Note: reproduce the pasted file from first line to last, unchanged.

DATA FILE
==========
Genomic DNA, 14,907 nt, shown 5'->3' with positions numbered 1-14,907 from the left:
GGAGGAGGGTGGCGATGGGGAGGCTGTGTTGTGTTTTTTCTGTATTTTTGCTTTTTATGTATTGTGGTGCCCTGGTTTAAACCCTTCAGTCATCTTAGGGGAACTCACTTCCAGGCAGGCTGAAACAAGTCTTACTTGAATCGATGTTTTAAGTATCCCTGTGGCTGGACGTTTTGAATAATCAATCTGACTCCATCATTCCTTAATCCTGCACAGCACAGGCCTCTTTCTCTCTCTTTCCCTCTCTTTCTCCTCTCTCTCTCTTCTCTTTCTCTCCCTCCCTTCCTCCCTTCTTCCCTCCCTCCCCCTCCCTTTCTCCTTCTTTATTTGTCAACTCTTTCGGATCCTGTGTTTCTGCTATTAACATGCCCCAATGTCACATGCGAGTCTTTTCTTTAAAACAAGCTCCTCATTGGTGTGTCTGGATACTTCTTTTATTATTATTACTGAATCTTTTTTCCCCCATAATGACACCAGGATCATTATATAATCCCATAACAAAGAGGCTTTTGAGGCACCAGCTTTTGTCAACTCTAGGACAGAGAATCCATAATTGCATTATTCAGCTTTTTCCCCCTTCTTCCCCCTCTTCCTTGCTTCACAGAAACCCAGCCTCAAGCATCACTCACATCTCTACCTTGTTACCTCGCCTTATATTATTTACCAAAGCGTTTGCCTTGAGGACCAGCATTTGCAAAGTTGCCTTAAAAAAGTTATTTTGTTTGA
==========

Genomic DNA, 14,907 nt, shown 5'->3' with positions numbered 1-14,907 from the left:
GGAGGAGGGTGGCGATGGGGAGGCTGTGTTGTGTTTTTTCTGTATTTTTGCTTTTTATGTATTGTGGTGCCCTGGTTTAAACCCTTCAGTCATCTTAGGGGAACTCACTTCCAGGCAGGCTGAAACAAGTCTTACTTGAATCGATGTTTTAAGTATCCCTGTGGCTGGACGTTTTGAATAATCAATCTGACTCCATCATTCCTTAATCCTGCACAGCACAGGCCTCTTTCTCTCTCTTTCCCTCTCTTTCTCCTCTCTCTCTCTTCTCTTTCTCTCCCTCCCTTCCTCCCTTCTTCCCTCCCTCCCCCTCCCTTTCTCCTTCTTTATTTGTCAACTCTTTCGGATCCTGTGTTTCTGCTATTAACATGCCCCAATGTCACATGCGAGTCTTTTCTTTAAAACAAGCTCCTCATTGGTGTGTCTGGATACTTCTTTTATTATTATTACTGAATCTTTTTTCCCCCATAATGACACCAGGATCATTATATAATCCCATAACAAAGAGGCTTTTGAGGCACCAGCTTTTGTCAACTCTAGGACAGAGAATCCATAATTGCATTATTCAGCTTTTTCCCCCTTCTTCCCCCTCTTCCTTGCTTCACAGAAACCCAGCCTCAAGCATCACTCACATCTCTACCTTGTTACCTCGCCTTATATTATTTACCAAAGCGTTTGCCTTGAGGACCAGCATTTGCAAAGTTGCCTTAAAAAAGTTATTTTGTTTGA